A vapor barrier or semi-permeable membrane (e.g. manufactured by GORE-TEX, WL Gore and Associates of Newark, DE as a mount) in the form of a wrap or patch configured to cover the site target for measurement ing). In this latter embodiment, the patch is applied to the tissue site with an adhesive or other attachment mechanism such as a strap or wrap;
A non-occlusive mechanism for stratum corneum hydration can also be used, including:
Application of water pumped into the skin by compressed air;
Application of ultrasonic energy to promote passive storage;
Topical application of other water / solute mixtures, such as aqueous alpha-hydroxy acids to help deliver lotion and water and solutes into the dry outer skin layer; and measurements that result in improved surface hydration Formulation of a local analgesic that enhances and / or stimulates local circulation at the site.

Coupling fluid Coupling fluid is optionally used as a targeting and / or measurement system. An optical coupling fluid having a refractive index between that of the skin surface and the contact medium is preferably used. However, the coupling fluid need not be an index matching fluid in order to increase optical throughput. For high refractive index materials that contact the skin through a coupling fluid, such as a lens, optical window, or filter, it is beneficial that the coupling fluid has a refractive index between the skin and the optical component. Not really. For example, the percentage of incident photons that pass through a silicon lens and reach the skin can be increased using a coupling fluid that does not have a refractive index between that of silicon and the skin. For example, FC-40 (fluorocarbon) has a refractive index of 1.290, which is not between the refractive index of skin 1.38 and the refractive index of silicon, approximately 3.45. However, FC-40 further increases the entrance of incident photons by replacing it with air. For example, for silicon and skin coupling, FC-40 is not an index matching medium, optical coupling fluid, or index matching coupling fluid; however, FC-40 displaces air It is a coupling fluid that helps optical coupling.

Preferred coupling fluids are minimally inert or inert with respect to absorbance in the region of the spectrum of interest. For example, in the near infrared, fluorocarbons such as FC-40 have minimal absorbance and are good coupling fluids. Furthermore, the coupling between the relatively smooth surface of the optical probe and the uneven skin surface results in an air gap between the two surfaces. The air gap creates an interface between the two surfaces that negatively affects the measurement during tissue optical sampling due to refractive index problems, as previously described. A coupling medium is used to fill these air gaps. For applications such as non-invasive glucose assessment, the coupling fluid is preferably:
• spectrally inert;
・ Not non-irritating;
Not toxic;
• Low viscosity for good surface coverage properties; and • Poor solvent properties for extracting fatty acids and oils from the skin upon repeated application.

    • Thermally compatible with the measurement system.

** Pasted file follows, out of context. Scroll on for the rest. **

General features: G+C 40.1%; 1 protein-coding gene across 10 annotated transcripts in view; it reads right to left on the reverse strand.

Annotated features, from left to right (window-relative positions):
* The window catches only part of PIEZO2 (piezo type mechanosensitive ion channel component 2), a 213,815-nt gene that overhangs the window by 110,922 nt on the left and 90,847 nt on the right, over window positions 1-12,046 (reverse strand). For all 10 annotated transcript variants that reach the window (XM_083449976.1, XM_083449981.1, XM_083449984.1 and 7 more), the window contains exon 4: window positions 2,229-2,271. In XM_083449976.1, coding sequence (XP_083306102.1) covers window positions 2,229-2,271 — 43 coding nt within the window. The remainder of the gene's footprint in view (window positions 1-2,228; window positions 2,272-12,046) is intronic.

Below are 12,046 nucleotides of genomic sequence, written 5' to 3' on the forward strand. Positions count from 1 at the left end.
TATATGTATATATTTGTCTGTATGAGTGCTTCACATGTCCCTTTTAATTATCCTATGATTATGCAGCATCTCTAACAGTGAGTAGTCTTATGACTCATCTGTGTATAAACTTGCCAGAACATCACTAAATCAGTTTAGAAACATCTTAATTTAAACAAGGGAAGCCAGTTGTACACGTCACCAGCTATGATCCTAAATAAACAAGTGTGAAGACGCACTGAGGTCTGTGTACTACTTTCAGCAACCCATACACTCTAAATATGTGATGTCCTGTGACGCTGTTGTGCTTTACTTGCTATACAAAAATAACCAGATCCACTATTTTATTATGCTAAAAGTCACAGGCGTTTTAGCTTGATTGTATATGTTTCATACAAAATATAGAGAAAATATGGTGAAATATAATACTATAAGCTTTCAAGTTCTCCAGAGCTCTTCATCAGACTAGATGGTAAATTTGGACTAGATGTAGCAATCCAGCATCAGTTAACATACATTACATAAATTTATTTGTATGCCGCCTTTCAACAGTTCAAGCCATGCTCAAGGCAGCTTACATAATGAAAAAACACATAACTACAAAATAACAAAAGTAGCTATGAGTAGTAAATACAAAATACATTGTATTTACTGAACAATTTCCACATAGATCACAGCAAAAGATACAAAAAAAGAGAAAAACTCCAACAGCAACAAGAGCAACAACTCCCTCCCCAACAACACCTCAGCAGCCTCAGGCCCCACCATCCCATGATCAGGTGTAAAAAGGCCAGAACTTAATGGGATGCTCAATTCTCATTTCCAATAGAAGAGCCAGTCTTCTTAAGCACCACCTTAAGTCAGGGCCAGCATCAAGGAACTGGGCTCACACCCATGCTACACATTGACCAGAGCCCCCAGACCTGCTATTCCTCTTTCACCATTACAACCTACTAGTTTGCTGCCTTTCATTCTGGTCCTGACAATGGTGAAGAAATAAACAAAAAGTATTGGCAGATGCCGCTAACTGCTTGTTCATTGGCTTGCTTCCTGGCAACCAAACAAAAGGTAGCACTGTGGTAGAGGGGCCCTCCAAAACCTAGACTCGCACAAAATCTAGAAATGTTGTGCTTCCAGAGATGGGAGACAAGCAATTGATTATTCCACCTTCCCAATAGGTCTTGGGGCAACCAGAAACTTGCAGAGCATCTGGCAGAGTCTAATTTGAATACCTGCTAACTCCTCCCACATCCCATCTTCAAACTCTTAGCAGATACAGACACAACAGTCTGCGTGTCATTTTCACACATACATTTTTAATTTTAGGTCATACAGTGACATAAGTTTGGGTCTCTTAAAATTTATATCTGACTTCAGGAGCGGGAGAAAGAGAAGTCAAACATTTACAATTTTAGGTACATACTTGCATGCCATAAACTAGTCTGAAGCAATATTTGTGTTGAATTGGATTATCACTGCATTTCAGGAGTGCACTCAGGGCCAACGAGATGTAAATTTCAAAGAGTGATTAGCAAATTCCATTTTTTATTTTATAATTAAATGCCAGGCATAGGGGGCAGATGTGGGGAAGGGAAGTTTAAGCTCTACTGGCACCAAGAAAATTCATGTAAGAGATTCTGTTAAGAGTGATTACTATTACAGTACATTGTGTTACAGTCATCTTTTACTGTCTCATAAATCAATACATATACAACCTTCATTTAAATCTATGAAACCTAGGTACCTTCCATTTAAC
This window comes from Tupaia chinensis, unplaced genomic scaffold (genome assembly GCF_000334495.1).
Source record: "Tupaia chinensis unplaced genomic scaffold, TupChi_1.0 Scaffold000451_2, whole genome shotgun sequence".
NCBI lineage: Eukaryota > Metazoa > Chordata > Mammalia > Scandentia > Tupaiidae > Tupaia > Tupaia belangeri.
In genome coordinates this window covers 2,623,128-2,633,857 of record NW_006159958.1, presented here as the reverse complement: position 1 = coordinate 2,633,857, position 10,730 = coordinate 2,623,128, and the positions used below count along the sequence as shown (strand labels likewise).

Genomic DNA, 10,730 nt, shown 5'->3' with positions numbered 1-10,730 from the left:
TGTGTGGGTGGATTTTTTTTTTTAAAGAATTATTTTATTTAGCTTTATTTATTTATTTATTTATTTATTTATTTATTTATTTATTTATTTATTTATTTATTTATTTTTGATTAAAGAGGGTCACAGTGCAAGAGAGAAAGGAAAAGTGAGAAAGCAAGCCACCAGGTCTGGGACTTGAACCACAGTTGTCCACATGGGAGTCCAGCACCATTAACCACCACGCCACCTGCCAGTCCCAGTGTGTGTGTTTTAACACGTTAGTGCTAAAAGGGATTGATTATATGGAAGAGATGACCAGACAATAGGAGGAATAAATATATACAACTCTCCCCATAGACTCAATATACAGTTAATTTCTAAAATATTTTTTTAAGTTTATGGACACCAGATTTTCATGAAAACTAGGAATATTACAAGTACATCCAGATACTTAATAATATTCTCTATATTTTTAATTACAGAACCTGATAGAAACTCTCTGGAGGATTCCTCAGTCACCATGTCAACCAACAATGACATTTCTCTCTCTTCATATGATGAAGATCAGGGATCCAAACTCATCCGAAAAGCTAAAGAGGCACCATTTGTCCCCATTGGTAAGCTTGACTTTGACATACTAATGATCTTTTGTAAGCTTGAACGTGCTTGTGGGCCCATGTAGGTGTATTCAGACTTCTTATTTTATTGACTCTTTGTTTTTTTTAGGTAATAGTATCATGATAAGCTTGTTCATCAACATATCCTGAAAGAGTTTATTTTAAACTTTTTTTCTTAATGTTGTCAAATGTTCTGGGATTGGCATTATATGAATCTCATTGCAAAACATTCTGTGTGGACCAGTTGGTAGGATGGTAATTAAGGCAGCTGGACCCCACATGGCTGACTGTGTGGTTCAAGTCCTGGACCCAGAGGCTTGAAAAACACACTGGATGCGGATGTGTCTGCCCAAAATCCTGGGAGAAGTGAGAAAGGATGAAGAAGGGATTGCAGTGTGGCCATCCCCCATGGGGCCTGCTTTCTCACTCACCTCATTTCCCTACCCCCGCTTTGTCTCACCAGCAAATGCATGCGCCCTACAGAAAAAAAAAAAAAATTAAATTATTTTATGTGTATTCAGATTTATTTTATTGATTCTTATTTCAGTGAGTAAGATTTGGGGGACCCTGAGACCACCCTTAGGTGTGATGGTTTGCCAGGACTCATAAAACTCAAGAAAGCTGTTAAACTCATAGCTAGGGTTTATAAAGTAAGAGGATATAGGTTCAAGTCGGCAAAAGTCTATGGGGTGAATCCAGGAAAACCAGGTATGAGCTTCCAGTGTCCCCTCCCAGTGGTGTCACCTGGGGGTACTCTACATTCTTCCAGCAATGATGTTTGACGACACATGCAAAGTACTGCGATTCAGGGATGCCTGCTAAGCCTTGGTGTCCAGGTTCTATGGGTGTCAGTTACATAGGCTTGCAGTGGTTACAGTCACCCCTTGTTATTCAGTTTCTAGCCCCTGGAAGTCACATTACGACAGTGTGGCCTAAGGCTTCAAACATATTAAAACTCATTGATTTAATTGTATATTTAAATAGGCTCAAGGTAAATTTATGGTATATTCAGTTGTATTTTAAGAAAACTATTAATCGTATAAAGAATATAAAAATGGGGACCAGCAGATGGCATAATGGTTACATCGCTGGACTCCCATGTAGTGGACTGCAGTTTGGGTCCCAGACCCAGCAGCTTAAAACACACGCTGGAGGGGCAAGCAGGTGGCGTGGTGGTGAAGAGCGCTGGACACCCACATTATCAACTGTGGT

In one embodiment, the coupling fluid is preheated between about 90 and 95 ° F, preferably about 92 ° F. Preheating the coupling fluid minimizes changes in the surface temperature of the contacted site, and thus minimizes changes in the spectrum observed from the tissue being sampled.

  Coupling fluid is optionally delivered in manual, semi-automated or automated form.

Mount In a preferred embodiment of the present invention, neither the targeting system nor the measurement system uses a mount in the sampling process. However, a guide, or optionally, a mount is optionally used in one or both of the targeting system and the measurement system.

  An important characteristic of the optional adaptive mount is the achievement of highly repeatable sampling by limiting stress and strain on and / or around the central targeted tissue measurement site. To accomplish this, the mount adapts to physical changes in the sample. An additional benefit of the adaptive mount is that it can optionally target tissue volume relative to the tip of the optical probe and / or sample module so that a narrow range of tissue volume is sampled by the optical system. It is to provide a means for local alignment. Local alignment means controlling the position of the optical probe relative to the target position on the tissue. The adaptive mount allows flexibility with respect to the exact position of the tissue being sampled. This allows the sample to be stressed, expanded, contracted, and / or twisted, and the mount places the sample probe in a slightly new position with respect to the x and y positions described below. Adapt to the new state of the sample by mounting. The means for aligning the mount and the optical probe are optionally mechanical, optical, electrical, and / or magnetic.

  Specific examples of adaptive mounts that improve the accuracy and accuracy of non-invasive sampling resulting in improved sensitivity, accuracy, and accuracy of subsequent analyte characterization derived from sampling are presented. The adaptive mount is placed on the person's skin. Between uses, the opposing ends of the adaptive mount move relative to each other as the skin tissue condition changes. In use, the adaptive mount is designed to minimize skin deformation during placement of the analyzer sample probe or during placement of the plug. In one embodiment, the adaptive mount samples dynamic x, y positions at or around the central sample site. In another embodiment, the adaptive mount is deformable, which distributes the applied force around the sample site in the sample. In these embodiments, at least one axis of the sample probe is allowed to move relative to a fixed x, y point that defines a given sample site. Referring now to FIG. 7, a specific example of an adaptive mount with freedom of movement along the x-axis is presented at two moments in time. At time 1, the tissue 14 has a distance, d 1, between the first alignment piece 71 and the second alignment piece 72. The two alignment pieces 71, 72 have corresponding alignment means 73, 74. The two alignment pieces 73 and 74 pieces are integrated with or separated from the alignment pieces 71 and 72.